Metal Forming: Bending Raw Steel into Functional 3D Components
October 09, 2019
Before modern technology was applied to the process, metal forming was more of an art than a science. Skilled press brake operators used their talent and experience to form templates for each part. Even the most experienced worker could go through a lot of steel before perfecting the prototype. Not only was this approach costly in terms of scrapped materials, but people with this kind of skill and knowledge are getting harder and harder to find as a whole generation of press brake operators reach retirement age. To be competitive, progressive companies had to bring the process into the 21st Century.
The press brake has made huge progress in terms of technology and automation. In our shop, they can handle bend lengths up to 9 feet, and with bending forces up to 275 tons, our 12 factory press brakes utilize an electro-hydraulic servo drive system that can make bends in metal sheets thicker than the average shop can handle.
Press brakes now operate off a CNC controller, which speeds up setup time and greatly enhances accuracy. Additional features such as intuitive human machine interface (HMI)and automated backgauges (which move along several different axes in order to position a piece of metal for forming), have also made a big impact on streamlining processes and production workflow.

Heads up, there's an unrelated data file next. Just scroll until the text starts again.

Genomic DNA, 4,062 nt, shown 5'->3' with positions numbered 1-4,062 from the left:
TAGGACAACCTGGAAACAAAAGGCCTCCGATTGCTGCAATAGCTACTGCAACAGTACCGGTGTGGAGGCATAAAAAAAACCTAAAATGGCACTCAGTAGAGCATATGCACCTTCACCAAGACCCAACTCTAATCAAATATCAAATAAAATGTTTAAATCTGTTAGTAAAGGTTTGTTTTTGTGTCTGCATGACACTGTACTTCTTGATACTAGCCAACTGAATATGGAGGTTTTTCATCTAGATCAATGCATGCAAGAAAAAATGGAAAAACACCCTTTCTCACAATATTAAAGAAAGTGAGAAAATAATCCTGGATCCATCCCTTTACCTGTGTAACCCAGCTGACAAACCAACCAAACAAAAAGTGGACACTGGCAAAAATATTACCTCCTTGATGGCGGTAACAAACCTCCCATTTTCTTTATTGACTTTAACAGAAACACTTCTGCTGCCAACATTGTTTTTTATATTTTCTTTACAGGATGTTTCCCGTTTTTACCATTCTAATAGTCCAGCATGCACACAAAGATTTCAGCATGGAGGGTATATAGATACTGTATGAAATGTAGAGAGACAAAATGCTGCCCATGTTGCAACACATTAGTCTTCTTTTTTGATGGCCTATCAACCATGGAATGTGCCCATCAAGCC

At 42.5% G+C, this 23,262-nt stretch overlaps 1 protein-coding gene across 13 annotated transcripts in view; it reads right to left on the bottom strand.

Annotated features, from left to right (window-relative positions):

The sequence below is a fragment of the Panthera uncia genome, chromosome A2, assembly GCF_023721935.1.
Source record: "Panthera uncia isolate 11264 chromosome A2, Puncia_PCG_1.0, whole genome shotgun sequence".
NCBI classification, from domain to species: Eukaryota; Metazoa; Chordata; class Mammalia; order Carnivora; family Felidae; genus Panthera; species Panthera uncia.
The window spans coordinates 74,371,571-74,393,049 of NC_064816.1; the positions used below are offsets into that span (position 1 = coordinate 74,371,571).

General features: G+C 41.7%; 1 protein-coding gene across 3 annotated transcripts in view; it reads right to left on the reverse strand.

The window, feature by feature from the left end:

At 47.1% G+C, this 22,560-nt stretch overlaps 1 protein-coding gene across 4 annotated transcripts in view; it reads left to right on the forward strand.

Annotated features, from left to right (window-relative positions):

Design the Part
Before a job reaches our press brake department, one of our engineers builds a CAD and Solidworks model from the customer’s prints.The software we use is so accurate that actual working prototypes are usually not required, which is a huge cost savings in time and material. The press brake program is saved into a central database so it can be easily retrieved by any operator on the floor.
A Simplified Forming Process
The order is downloaded electronically to the integrated CNC unit on the press brake machine. Operators open the order, pull the proper program from the server and set up the press brake for the correct dimensions before starting the machine. The results?
- Perfectly uniform bends
- Reduced set up time (optimized trial and error)
- Virtual design limits guessing
- Better process control
- Huge reduction in scrapped prototype pieces
- Levels the playing field for all press brake operators
How well does all this work? Forming non-conformances were the number one problem for quality control in our business. Today, they hardly make the list.
To speed up operations even more and attain superior levels of quality, we have our own machine shop right on the premises. Fixtures for new jobs can be machined and fabricated as needed and parts can be finished without leaving the plant.
How versatile is our metal forming process? When asked if he could use it to program and stamp components for a military tank, JasonMing, our Production Manager, simply said, “Give us the order and we’ll build it.”